So now, without any fixed income, Dahlia needs to take care of 6 children. While she doesn’t have to pay rental for the house, she still needs money for water, electricity, and most importantly, food. To go out and work, Dahlia can only do so during long school holidays when her older children are at home. Otherwise, there’d be nobody at home to take care of the 3 younger children.

The 7 month old baby (and in fact the 2 year old boy too) needs milk and diapers. Dahlia cannot breastfeed, and that means even more money needed. Her 3 schooling children, are surviving with one pair of school uniform each. Workbooks and whatever else that need to be paid to the respective schools, have not been paid. They go to school by bus, but not a single sen has been paid since January this year. The children are beginning to get the unpleasant look from the bus driver.

I didn’t bring much cash with me when I went to visit today, but knowing that the welfare department had given immediate relief when they visited just a few days before, I wasn’t too worried about immediate need for food. However, I did leave her RM200 cash, and told her to pay the money to the bus driver the very next morning, and to promise him that she’d pay the outstanding balance after the coming school holidays. Hopefully, that way, the bus driver will not refuse to fetch the kids after the school holidays.

After coming back from the visit, I immediately updated my FB status, informing my FB friends about the plight of this family. I now already have some donations coming in to be used for the family’s immediate needs. I was also able to get education sponsors for the 3 schooling children. I am planning to bring them shopping next week. Hopefully that will bring the children some cheer.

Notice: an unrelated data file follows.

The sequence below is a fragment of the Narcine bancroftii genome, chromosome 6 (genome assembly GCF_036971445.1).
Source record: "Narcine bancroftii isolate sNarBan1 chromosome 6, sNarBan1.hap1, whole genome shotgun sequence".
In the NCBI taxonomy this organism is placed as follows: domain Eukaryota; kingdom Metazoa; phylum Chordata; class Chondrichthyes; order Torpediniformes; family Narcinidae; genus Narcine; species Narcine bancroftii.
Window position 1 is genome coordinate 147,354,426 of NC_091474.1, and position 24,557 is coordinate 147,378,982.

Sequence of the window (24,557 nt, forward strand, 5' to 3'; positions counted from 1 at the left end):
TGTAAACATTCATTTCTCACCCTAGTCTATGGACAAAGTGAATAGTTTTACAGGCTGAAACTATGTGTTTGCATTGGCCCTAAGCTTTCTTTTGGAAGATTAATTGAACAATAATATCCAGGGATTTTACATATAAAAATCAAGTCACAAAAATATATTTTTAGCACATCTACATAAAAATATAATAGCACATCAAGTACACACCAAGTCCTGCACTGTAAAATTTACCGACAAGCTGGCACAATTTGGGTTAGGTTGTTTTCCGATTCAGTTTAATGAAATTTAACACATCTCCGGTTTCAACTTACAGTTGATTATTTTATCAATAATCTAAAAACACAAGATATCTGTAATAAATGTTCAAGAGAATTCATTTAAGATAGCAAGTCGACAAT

Friday, 14 March 2014

Where have I been?

Hmmm… more than a month since my last blog posting. Have I stopped doing voluntary work?

Well, no. I am still actively involved with Buddies of Ipoh. But the things that I do are getting more and more routine. Less of those complicated cases I used to get back then. Main thing is probably because my fellow volunteers who attend clinic duties are assigning less clients under me, because I already have a long list of clients.

As for my old clients, either they are doing considerably okay now (okay enough to be independent) or in the case of some of them, they have gone missing from my radar.

And so my routine continues… clinic duty in Ipoh once a fortnight. Clinic duty in Taiping once every 2 months. Home visits when necessary. Monthly board meetings. Making sure the children under our education sponsorship programme get their monthly bus fares/pocket money disbursed on time. Talks/exhibitions when requested.

Once in a while there may something non-routine. Like last Tuesday I was in Penang, invited by USM’s Women’s Development Research Centre (KANITA) as one of the panellists for their International Women’s Day programme, with the theme, “Inspiring Change”.

The other 2 panellists were teachers from Sekolah Kebangsaan Lemoi, Cameron Highlands. It was interesting listening to the challenges they had to face being the first (and so far the only) 2 female teachers at the school, away from all the facilities that we have been taking for granted.

It was an eye-opener for me, and being the “adventurous” type, I would love to one day visit the school.

Hopefully my sharing on what I do as a volunteer with Buddies was also an eye-opener to the audience.